Kernel Module Snippets – Part 2 – Hello World Continued

Kernel Module Snippets – Part 2 – Hello World Continued


In the last post, I mentioned the /proc system but never got much further. We’ll delve a little deeper in this post.

So what is /proc anyway? According to wikipedia – “The proc file is a special file system … that acts as an interface to internal data structures in the kernel. It can be used to obtain information about the system and to change certain kernel parameters at runtime (sysctl).”

We’ll leverage this interface as a way to interact with our “Hello, World” kernel module.

The Code

We’ll jump right into our example again, except this time we’re going to work with a main.c file and our new proc.c file.

Firstly the main.c is mostly a copy of the hello.c from the previous post, but with a few additions.


\#include    /\* We're doing Kernel work \*/

\#include    /\* Specifically a Kernel Module \*/

\#include      /\* Needed for the module_init/exit() macros \*/

\#include "hello.h"

static int __init hello_init(void)


    int rc;  

    printk(KERN_INFO "Hello, world!\n");

    /\* create the /proc file \*/

    rc = my_proc_init();

    if (rc == -1)

        return -1;

    return 0;


static void __exit hello_exit(void)



    printk(KERN_INFO "Goodbye, world!\n");





MODULE_AUTHOR("Rob Hartzenberg ");

MODULE_DESCRIPTION("Hello world example.");



Here comes the fun part – the /proc handling.


\#include  /\* We're doing kernel work \*/

\#include  /\* Specifically, a module \*/

\#include     /\* Necessary because we use the proc fs \*/

\#include   /\* for copy_from_user \*/




\#include "hello.h"

\#define PROCFS_MAX_SIZE     1024

\#define PROCFS_NAME         "hello"

static char procfs_buffer\[PROCFS_MAX_SIZE];

static unsigned long procfs_buffer_size = 0;

static struct proc_dir_entry *entry;

static struct proc_dir_entry *parent;


\* This function is called when the /proc file is read.


static ssize_t procfile_read(struct file \*file, char __user \*buffer, size_t count, loff_t *offset)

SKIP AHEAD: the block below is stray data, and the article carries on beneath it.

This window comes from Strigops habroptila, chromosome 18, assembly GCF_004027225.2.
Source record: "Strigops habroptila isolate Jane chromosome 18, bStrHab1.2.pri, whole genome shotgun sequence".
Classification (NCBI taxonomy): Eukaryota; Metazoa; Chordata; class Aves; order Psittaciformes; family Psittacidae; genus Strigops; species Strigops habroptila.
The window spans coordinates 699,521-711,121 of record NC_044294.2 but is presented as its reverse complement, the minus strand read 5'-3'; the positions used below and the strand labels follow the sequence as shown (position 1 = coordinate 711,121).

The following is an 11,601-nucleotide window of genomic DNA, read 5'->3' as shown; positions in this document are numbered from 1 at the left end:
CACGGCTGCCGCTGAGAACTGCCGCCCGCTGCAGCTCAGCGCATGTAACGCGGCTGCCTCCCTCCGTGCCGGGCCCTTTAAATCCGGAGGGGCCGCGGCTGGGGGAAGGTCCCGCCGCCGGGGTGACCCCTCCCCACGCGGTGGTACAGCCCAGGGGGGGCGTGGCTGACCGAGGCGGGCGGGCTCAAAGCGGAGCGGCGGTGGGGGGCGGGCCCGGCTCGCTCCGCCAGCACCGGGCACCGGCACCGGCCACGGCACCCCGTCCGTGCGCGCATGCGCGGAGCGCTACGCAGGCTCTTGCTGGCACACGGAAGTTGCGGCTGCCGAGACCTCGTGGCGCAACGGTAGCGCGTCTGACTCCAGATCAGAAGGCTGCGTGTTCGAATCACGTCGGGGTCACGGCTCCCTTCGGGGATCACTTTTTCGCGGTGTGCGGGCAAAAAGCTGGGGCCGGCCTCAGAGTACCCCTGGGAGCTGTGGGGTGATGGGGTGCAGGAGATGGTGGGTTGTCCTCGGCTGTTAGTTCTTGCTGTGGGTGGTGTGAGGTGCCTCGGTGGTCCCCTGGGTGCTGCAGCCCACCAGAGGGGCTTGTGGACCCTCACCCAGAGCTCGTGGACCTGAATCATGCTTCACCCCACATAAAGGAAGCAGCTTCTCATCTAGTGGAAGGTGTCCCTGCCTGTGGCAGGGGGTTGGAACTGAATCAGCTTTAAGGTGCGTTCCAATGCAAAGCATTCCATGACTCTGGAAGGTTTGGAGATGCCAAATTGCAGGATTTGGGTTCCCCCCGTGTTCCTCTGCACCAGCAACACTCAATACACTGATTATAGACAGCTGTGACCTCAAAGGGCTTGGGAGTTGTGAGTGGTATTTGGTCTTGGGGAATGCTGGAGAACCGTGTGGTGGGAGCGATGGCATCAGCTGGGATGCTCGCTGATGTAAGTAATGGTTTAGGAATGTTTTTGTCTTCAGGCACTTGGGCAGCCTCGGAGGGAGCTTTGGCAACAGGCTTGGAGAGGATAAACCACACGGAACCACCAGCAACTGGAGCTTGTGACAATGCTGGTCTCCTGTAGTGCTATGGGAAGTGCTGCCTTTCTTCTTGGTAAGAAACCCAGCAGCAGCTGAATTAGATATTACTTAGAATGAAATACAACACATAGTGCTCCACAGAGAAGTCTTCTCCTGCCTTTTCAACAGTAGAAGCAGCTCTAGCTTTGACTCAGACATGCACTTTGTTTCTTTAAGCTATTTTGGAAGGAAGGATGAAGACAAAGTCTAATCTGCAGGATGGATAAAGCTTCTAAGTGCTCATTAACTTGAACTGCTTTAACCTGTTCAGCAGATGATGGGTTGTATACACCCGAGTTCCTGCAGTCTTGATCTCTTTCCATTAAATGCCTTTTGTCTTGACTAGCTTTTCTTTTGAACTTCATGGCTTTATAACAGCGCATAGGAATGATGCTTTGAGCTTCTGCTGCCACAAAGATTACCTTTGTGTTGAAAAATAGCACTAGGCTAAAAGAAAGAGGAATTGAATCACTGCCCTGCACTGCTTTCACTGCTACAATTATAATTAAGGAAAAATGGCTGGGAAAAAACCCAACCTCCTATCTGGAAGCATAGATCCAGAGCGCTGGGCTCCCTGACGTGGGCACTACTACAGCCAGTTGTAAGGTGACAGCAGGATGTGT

if (\*offset > 0 || count < PROCFS_MAX_SIZE) /\* we have finished to read, return 0 */

        return 0;

    /\* fill the buffer, return the buffer size \*/

    if(copy_to_user(buffer, procfs_buffer, procfs_buffer_size))

        return -EFAULT;

\*offset = procfs_buffer_size;

    return procfs_buffer_size;



\* This function is called when the /proc file is written


static ssize_t procfile_write(struct file\* file,const char __user \*buffer,size_t count,loff_t *f_pos){

    int tlen;

    char *tmp = kzalloc((count+1),GFP_KERNEL);

    if(!tmp)return -ENOMEM;



        return EFAULT;


    tlen = PROCFS_MAX_SIZE;

    if (count < PROCFS_MAX_SIZE)

        tlen = count;


    procfs_buffer_size = tlen;


    return tlen;


static int procfile_show(struct seq_file \*m,void \*v){

    static char *str = NULL;


    return 0;



\* Open the procfile


static int procfile_open(struct inode \*inode,struct file \*file){

    return single_open(file,procfile_show,NULL);


static struct proc_ops proc_fops = {

    .proc_lseek = seq_lseek,

    .proc_open = procfile_open,

    .proc_read = procfile_read,

    .proc_release = single_release,

    .proc_write = procfile_write,




\*This function is called from main.c when the module is loaded


int __init my_proc_init(void)


    parent = proc_mkdir(PROCFS_NAME,NULL);

    entry = proc_create("system",0777,parent,&proc_fops);


        return -1;

    return 0;



\*This function is called from main.c when the module is unloaded


void __exit my_proc_cleanup(void)


    remove_proc_entry("system", parent);

    remove_proc_entry(PROCFS_NAME, NULL);


And we need a .h file to include the function prototypes.


/\* Just the function prototypes for now \*/

int __init my_proc_init(void);

void __exit my_proc_cleanup(void);

The Makefile also needs to be adjusted to work with our two files instead of just the one. Notice the differences in the top part of the file.



\# kbuild part of makefile

obj-m := hello.o

hello-y := main.o proc.o


\# Run this Makefile as follows:

\# make clean && make all && make test


KDIR= /lib/modules/$(shell uname -r)/build


    $(MAKE) -C $(KDIR) SUBDIRS=$(PWD) M=$(PWD) modules


    scp ./hello.ko dev@test-instance:~/

\-ssh test-instance sudo rmmod hello

    ssh test-instance sudo insmod ./hello.ko

    ssh test-instance cat /proc/hello/system


    rm -f *~

    $(MAKE) -C $(KDIR) SUBDIRS=$(PWD) M=$(PWD) clean


And that should be it, compile and test and see how it works. Once you have the module loaded, you should be able to `cat /proc/hello/system`, `echo “this is a test” > /proc/hello/system` then `cat /proc/hello/system` again and observe the changes.


rob@rob-Ghost:~/Dev/hello$ sudo insmod ./hello.ko

rob@rob-Ghost:~/Dev/hello$ cat /proc/hello/system

rob@rob-Ghost:~/Dev/hello$ echo "Hello, world!" > /proc/hello/system

rob@rob-Ghost:~/Dev/hello$ cat /proc/hello/system

Hello, world!

rob@rob-Ghost:~/Dev/hello$ sudo rmmod hello


Categories: Development, Training

By Rob Hartzenberg

September 17, 2020

Rob Hartzenberg
Author: Rob Hartzenberg

Linux Engineer


Strategies to lead remote team members WELL


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